Newport Levee's future just gettin' brighter

Posted at 5:00 AM, Apr 12, 2016
and last updated 2016-04-12 05:00:18-04

Newport has a colorful past: a once notorious gangster town, complete with peep shows, strip clubs and a well-known red-light district.

But these are things the city has transcended.

Over the years, while city planners worked hard to move beyond crime and sleaze, they made strategic decisions to draw creatively from the city’s rich history, preserving its magnificent trove of Victorian homes — and making an effort once again to create a place where out-of-towners travel to have fun. This time in a wholesome way.

To this end, the spiffy new Newport on the Levee rose on the banks of the Ohio in 2001. Anchored by the Newport Aquarium, the entertainment-based development opened to hopes that it would be a major economic boon for Newport and surrounding areas.

On opening, the $200 million project, built by Columbus-based Steiner & Associates, included a 3-D Imax theater, a 20-screen AMC theater, destination restaurants, a comedy club, a games venue and a Barnes & Noble. There were (and are) piazza-like outdoor squares and an indoor mall.

As things turned out, it has been something of a roller-coaster ride for the Levee. Shops have opened and closed. The Purple People Bridge closed to automobile traffic in 2001 (it is now open as a pedestrian bridge to Cincinnati). The Imax theater left in 2003. And hopes for regional tourist dollars have risen and fallen.

One thing is clear: On the 15th anniversary of the Levee’s opening, it remains a work in progress. Begun as an entertainment hub, the Levee now has more office tenants than originally expected and is on the verge of becoming a mixed-use residential neighborhood. David J. Joseph metals group announced plans to move from Cincinnati to Newport on the Levee last fall.

In 2014, Randy Simes, managing editor of wrote, “The mall portion of the development has seen a constant cycle of tenants in and out, and more recently the replacement of most retail inside the mall structure by office tenants.”

While there is empty retail/restaurant space, there is also Aqua on the Levee, a major residential development under construction immediately adjacent to Newport on the Levee, on lot B, which had been empty for many years.

Harold Dull, general manager of the Levee, said, “The biggest news we’ve got is we have an $80 million development that will have 239 upscale apartments, an Aloft hotel ... and 8,000 square feet of additional street-level retail.”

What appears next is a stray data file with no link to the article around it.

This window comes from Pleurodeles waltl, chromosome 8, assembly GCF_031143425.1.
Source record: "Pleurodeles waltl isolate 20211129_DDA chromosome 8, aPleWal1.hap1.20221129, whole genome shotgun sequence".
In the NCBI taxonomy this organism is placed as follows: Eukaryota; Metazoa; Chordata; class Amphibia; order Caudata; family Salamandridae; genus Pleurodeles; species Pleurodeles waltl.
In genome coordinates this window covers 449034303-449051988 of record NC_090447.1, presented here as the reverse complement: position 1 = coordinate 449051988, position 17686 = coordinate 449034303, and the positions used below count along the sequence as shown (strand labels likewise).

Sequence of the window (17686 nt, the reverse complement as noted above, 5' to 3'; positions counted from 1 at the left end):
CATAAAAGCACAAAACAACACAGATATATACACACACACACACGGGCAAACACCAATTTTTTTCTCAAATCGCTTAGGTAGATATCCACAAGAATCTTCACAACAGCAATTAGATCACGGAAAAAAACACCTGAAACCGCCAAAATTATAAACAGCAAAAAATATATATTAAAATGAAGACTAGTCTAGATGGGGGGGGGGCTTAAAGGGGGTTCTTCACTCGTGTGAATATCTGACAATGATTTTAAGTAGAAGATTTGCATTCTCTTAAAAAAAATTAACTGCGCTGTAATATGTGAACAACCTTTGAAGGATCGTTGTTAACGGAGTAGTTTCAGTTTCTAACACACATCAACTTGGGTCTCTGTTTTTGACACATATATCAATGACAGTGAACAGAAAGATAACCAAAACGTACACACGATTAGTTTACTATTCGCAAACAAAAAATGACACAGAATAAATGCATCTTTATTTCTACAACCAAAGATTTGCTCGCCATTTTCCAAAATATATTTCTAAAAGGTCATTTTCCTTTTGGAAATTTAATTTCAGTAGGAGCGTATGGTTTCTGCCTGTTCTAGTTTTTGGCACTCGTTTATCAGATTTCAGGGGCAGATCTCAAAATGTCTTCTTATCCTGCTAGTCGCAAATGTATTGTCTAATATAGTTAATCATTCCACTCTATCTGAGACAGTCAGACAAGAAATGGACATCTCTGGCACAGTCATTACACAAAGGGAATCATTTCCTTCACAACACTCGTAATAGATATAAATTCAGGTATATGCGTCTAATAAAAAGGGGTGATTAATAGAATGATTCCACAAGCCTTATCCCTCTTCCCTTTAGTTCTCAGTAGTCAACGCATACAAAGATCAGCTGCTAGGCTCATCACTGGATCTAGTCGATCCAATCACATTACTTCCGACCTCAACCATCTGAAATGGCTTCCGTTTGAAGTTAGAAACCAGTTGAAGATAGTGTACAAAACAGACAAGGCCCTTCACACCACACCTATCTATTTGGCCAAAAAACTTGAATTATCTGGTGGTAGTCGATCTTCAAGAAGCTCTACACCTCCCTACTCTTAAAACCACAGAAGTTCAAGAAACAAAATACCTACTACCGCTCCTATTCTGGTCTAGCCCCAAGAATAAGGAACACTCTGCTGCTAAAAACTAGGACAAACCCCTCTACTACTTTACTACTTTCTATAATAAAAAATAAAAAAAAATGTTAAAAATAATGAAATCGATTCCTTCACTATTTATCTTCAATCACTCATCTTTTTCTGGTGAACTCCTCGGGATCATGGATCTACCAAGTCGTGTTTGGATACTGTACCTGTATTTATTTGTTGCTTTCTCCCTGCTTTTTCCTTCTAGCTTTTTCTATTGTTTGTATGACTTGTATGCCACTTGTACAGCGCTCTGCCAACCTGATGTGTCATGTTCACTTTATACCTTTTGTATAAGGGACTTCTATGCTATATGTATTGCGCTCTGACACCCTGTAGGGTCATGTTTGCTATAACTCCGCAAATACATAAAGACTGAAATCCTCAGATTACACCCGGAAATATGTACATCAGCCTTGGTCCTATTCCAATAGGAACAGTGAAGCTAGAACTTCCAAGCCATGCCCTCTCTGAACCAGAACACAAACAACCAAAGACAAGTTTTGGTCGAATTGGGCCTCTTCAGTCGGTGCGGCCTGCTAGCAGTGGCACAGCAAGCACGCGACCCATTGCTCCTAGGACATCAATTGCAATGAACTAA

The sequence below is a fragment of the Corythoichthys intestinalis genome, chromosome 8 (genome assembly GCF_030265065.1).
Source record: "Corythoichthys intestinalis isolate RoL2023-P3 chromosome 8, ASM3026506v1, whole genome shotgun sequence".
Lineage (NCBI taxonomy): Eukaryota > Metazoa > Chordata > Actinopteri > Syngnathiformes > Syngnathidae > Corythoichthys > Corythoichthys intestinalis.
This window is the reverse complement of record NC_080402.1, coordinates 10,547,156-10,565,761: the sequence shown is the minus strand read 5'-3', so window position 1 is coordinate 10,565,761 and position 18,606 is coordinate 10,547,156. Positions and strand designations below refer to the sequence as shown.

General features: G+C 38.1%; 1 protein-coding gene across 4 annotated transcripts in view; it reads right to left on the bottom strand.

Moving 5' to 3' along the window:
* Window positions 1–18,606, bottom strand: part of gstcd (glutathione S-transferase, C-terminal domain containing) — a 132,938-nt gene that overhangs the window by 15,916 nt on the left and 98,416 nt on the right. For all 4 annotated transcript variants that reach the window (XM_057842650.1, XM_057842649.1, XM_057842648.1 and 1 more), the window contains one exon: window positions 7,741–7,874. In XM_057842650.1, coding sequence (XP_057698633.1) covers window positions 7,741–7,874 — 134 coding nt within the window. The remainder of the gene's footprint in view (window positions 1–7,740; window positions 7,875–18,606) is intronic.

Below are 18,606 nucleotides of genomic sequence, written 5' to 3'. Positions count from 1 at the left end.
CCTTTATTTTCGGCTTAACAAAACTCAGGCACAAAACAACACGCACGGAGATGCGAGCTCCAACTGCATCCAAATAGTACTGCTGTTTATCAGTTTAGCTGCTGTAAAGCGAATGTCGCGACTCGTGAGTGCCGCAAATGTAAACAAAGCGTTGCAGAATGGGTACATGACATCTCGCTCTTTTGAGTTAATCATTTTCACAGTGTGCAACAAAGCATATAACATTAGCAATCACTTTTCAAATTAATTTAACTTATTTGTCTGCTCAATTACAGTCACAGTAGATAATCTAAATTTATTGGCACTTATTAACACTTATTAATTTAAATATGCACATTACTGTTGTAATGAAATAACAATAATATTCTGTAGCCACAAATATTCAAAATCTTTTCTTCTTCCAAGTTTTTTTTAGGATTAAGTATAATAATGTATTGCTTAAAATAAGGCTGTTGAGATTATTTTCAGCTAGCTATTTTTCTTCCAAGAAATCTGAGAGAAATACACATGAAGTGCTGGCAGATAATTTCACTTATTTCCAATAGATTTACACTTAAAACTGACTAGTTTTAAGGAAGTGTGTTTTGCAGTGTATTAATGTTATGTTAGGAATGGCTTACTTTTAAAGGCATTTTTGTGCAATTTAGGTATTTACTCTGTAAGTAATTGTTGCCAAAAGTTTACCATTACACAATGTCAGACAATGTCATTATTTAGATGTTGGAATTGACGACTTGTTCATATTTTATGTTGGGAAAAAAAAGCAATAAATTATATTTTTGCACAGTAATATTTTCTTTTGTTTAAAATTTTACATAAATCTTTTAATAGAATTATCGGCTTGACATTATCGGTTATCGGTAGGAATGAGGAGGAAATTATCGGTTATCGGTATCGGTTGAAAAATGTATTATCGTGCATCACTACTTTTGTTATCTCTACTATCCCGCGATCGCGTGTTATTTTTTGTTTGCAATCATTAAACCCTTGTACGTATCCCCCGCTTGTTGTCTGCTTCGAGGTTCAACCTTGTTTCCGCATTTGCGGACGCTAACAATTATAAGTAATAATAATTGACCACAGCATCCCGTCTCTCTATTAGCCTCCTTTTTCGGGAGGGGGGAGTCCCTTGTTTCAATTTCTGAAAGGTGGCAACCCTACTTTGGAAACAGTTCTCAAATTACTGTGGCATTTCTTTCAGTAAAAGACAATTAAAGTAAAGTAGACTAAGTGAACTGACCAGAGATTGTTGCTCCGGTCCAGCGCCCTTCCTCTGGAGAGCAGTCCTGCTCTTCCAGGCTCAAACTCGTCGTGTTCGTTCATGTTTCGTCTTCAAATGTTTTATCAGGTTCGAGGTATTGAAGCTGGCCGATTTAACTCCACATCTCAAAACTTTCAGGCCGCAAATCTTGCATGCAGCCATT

Dull said the “first residents should be able to move in by mid-summer (2016) and the hotel should open by the end of the year. … (It) is going to be completely transformational for Newport on the Levee.”

After 15 years, Newport on the Levee is more mixed-use than was originally planned, but the Aquarium, theaters, and mainstay tenants like Barnes & Noble, Brio Tuscan Grille and Mitchell’s Fish Market have remained in place. A new Howl at the Moon piano bar is among the Levee’s new tenants, while older tenants include Axis Alley bowling and the Funny Bone comedy club.

A new outdoor plaza will connect Aqua on the Levee with its big sister, Newport on the Levee. Dull described the plaza as creating “a seamless connection between the two projects.”

New residential tenants, Dull said, likely will be mostly young professionals and empty-nesters. And dogs. Among the luxury amenities listed on Aqua’s website is a pet spa.

Residents, hotel guests and office workers, Dull said, are expected to create some weekday in-fill, bringing customers to the mall during times when out-for-fun visitors are fewer in number.

Meanwhile, Newport on the Levee’s more exotic residents — the shark ray pups, jelly fish and penguins — have continued to be a draw to the Aquarium, and mainstay tenants like Barnes & Noble, Brio Tuscan Grille and Mitchell’s Fish Market remain in place. AMC Theatres is advertising show times for 18 different movies. And a new Howl at the Moon piano bar is among the Levee’s new tenants. Older tenants include Axis Alley bowling and the Funny Bone comedy club.

A look at the Levee’s website leasing page showed 72,218 square feet of available rental space, plus 18,800 square feet designated as “future development,” out of approximately 500,000 square feet total.

To fill those retail spaces, the Levee has engaged the national real estate firm Jones Lang LaSalle, which is based in Chicago. Previously, the Levee had handled leasing internally.

If the faltering economy once posed a challenge for the Levee’s entertainment offerings, the rise of The Banks, the mixed-use development across the river, may present a new one.

The year Newport on the Levee opened, the Purple People Bridge was closed to cars, and in the meantime, some different restaurants have come and gone.

The Banks has increased the available retail space for commercial tenants — and offered a new destination.

Dull said, “We are specifically an entertainment and dining destination, and at least right now the Banks is strictly dining. They have a different merchandise mix than we do. … I think that if we get more traffic down to the river, everybody benefits. I see The Banks as complementary, not as competition.”

Cincinnati city planner Charles Graves said he wasn’t sure whether The Banks and the Levee compete or complement, or both.

“We’re developing our riverfront and Newport started to develop theirs 15 years ago,” he said. “Newport on the Levee has a lot of restaurants and bars. They have the Aqua on the Levee. There’s a lot of tourist attract there. … I don’t know if we’re overlapping or competing. …

“We see people go back and forth. … We have a lot of things going on both sides (of the river). We look at this as a regional area. We cooperate together.”